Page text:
2017 NBA Draft
UCLA's Lonzo Ball heads deep class of point guard prospects in Draft
David Aldridge's 2017 Big Board: Point Guards
Talk about Fake News.
It’s a dangerous term to throw around, but you’re going to be hearing a lot of things that may not necessarily be true in the coming weeks when it comes to the NBA Draft. We merely are offering a public service — don’t believe every mock draft you read or see. It is not in many people’s best interests — agents, GMs, teams — to be honest right now, lest the player they want fall into someone else’s hands. So people pump up guys they don’t think they can play, and stay quiet about the people they really like.
Yet we want to prepare everyone, including ourselves, as best we can for the June Draft, which should be one of the deepest and most versatile in years. If ever a talent-deprived team needed to have a pick, or picks, this is the year. There has rarely been a year with as many point guards — our first group — available, or so many different kinds of scoring wings, which we’ll get to in the coming weeks.
So we begin our annual deep dive with point guards.
It’s an odd time to be a college or international playmaker. If there’s one position that the NBA is full of, it’s dynamic point guards. There are so many, who play the position so differently, yet so well — James Harden, Russell Westbrook, Stephen Curry, Kyrie Irving, John Wall, Isaiah Thomas, Chris Paul, Damian Lillard, Tony Parker, Goran Dragic and on and on and on. Yet teams are always looking for the next great one, because a great point guard can turn around a team’s fortunes so quickly.
Yet the decisions will be fascinating.
What if the Boston Celtics, who will have the Brooklyn Nets’ first-round pick this year, wind up with the top spot? They already have an All-Star point guard in Thomas … could they pass up the elite talent available? What if the Philadelphia 76ers, which will receive the better of the two picks between itself and the Sacramento Kings due to a 2015 trade, somehow gets the first pick again — a year after the 76ers got the first pick and used it on point guard Ben Simmons? What if the Los Angeles Lakers get the first pick? They used the second pick of the 2015 Draft on point guard D’Angelo Russell. Under new management — and in need of an incandescent star — would the Russell experiment just … end?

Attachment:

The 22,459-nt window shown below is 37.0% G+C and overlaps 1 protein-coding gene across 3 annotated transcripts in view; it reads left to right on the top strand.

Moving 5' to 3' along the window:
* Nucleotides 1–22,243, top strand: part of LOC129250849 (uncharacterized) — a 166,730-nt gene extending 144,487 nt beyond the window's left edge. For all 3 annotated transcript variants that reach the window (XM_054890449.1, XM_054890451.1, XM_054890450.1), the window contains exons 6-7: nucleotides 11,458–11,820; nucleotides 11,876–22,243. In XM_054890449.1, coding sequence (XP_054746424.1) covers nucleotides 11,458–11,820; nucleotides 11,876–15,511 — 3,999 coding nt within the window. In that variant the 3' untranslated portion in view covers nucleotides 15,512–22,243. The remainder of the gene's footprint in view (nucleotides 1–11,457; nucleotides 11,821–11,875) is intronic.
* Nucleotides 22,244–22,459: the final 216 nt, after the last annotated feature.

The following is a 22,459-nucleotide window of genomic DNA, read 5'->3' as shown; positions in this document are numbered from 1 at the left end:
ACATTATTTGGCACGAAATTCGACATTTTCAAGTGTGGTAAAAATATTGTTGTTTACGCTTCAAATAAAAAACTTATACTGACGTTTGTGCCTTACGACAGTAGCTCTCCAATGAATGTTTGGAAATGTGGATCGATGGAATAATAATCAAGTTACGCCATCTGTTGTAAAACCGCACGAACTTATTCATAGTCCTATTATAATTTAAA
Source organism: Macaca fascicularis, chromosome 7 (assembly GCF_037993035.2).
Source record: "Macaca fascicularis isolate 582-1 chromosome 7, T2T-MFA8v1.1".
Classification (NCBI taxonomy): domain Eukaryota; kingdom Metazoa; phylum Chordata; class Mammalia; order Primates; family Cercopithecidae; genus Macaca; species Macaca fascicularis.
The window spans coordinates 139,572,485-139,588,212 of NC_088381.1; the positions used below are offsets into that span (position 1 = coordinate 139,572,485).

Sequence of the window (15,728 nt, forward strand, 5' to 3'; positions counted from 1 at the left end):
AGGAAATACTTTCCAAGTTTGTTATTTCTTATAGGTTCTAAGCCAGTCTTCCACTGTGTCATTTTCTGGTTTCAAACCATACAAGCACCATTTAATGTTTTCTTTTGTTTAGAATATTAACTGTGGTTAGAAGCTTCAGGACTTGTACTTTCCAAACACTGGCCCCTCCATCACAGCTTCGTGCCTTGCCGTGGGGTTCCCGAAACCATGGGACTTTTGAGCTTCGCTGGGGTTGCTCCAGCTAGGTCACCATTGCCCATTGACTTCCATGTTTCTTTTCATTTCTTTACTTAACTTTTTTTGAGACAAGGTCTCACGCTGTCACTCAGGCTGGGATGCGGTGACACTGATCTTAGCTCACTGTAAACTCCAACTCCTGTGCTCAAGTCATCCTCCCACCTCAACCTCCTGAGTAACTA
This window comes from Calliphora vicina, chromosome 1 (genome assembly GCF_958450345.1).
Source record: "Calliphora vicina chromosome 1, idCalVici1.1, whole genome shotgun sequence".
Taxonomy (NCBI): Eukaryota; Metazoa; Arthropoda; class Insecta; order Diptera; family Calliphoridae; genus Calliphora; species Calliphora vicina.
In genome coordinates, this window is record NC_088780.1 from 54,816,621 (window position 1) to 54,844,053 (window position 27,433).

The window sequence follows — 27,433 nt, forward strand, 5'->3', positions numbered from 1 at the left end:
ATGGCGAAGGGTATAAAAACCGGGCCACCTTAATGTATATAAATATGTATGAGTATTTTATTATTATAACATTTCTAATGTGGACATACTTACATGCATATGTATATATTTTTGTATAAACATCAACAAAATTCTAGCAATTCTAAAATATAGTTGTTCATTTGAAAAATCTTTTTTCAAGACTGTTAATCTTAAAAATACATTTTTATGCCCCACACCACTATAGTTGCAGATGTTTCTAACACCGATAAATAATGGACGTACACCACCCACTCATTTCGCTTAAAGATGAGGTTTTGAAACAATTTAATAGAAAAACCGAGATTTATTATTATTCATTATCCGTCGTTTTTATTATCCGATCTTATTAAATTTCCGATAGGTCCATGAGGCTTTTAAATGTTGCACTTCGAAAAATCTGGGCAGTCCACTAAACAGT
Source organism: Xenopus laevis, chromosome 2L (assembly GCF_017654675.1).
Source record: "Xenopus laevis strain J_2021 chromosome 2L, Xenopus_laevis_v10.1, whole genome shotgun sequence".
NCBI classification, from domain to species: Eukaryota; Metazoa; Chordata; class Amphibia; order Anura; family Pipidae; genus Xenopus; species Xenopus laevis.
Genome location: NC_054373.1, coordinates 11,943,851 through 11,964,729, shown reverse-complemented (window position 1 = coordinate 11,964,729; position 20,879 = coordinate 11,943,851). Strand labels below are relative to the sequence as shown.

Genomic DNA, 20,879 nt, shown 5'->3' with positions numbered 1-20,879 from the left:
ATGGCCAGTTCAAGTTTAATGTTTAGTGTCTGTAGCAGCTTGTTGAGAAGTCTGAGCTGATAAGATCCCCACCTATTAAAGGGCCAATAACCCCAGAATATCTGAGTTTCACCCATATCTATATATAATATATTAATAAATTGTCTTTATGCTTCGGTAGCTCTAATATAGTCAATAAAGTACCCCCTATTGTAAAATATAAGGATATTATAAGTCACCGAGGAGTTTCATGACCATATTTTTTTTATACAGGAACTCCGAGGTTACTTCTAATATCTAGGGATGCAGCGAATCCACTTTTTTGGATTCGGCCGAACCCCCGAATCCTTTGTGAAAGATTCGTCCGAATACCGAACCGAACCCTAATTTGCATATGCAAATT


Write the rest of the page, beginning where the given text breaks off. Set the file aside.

ICYMI, here are the other evaluations:
And so you can mark your calendars, the NBA’s Draft Lottery is on May 16.
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A note on the rankings:
This is not a predictor of when these players will be taken. These rankings, based on discussions with dozens of NBA and college coaches, and NBA college scouts and team executives, address the question of how ready players are to play the position which they are assigned: In other words, if there was a game tonight, who would play better at that position tonight, not in three years.
We include underclassmen that are expected to declare for the Draft, or are at least thinking strongly about it. No one who hasn’t thought about declaring is going to be swayed by seeing his name on a Draft board. So we include everyone.
Players are listed at the position at which NBA people believe they’ll play as pros.
For example: when I originally did the small forward Big Board, I thought that Syracuse forward Tyler Lydon was more likely to play the three in the pros. But most scouts and team execs with whom I’ve subsequently spoken have strongly said they believe that Lydon will, at least for now, have to play more power forward than small forward. So I took him off of the small forward Big Board (with everyone originally behind him moving up a spot, and Kansas State’s Wesley Iwundu moving into the number 10 spot) and put Lydon on the power forward Big Board.
Players who declare for the Draft have until May 24 — 10 days of the end of the NBA Combine, which was from May 9-14 in Chicago — to pull out of the Draft as long as they don’t sign with an agent. This rule was instituted last year to give players more time to make a more informed decision about their potential Draft status after talking with and working out for NBA teams at the Combine.